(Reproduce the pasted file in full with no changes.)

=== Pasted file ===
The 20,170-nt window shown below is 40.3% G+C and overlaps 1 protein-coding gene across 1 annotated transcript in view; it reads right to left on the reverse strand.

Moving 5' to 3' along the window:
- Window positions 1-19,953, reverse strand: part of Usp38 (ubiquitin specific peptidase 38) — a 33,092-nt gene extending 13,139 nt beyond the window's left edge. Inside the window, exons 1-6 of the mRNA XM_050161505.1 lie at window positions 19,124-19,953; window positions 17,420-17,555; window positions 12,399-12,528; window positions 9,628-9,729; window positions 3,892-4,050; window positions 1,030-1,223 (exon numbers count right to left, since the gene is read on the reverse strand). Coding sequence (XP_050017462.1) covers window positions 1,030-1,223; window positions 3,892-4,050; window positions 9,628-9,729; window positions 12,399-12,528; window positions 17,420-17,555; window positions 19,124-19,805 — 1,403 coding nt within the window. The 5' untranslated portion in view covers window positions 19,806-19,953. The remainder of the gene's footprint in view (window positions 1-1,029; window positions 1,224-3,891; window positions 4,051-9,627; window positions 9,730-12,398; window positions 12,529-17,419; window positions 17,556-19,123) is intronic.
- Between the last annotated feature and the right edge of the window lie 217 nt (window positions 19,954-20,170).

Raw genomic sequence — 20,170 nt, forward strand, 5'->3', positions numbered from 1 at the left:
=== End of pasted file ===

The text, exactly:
The 20,170-nt window shown below is 40.3% G+C and overlaps 1 protein-coding gene across 1 annotated transcript in view; it reads right to left on the reverse strand.

Moving 5' to 3' along the window:
- Window positions 1-19,953, reverse strand: part of Usp38 (ubiquitin specific peptidase 38) — a 33,092-nt gene extending 13,139 nt beyond the window's left edge. Inside the window, exons 1-6 of the mRNA XM_050161505.1 lie at window positions 19,124-19,953; window positions 17,420-17,555; window positions 12,399-12,528; window positions 9,628-9,729; window positions 3,892-4,050; window positions 1,030-1,223 (exon numbers count right to left, since the gene is read on the reverse strand). Coding sequence (XP_050017462.1) covers window positions 1,030-1,223; window positions 3,892-4,050; window positions 9,628-9,729; window positions 12,399-12,528; window positions 17,420-17,555; window positions 19,124-19,805 — 1,403 coding nt within the window. The 5' untranslated portion in view covers window positions 19,806-19,953. The remainder of the gene's footprint in view (window positions 1-1,029; window positions 1,224-3,891; window positions 4,051-9,627; window positions 9,730-12,398; window positions 12,529-17,419; window positions 17,556-19,123) is intronic.
- Between the last annotated feature and the right edge of the window lie 217 nt (window positions 19,954-20,170).

Raw genomic sequence — 20,170 nt, forward strand, 5'->3', positions numbered from 1 at the left: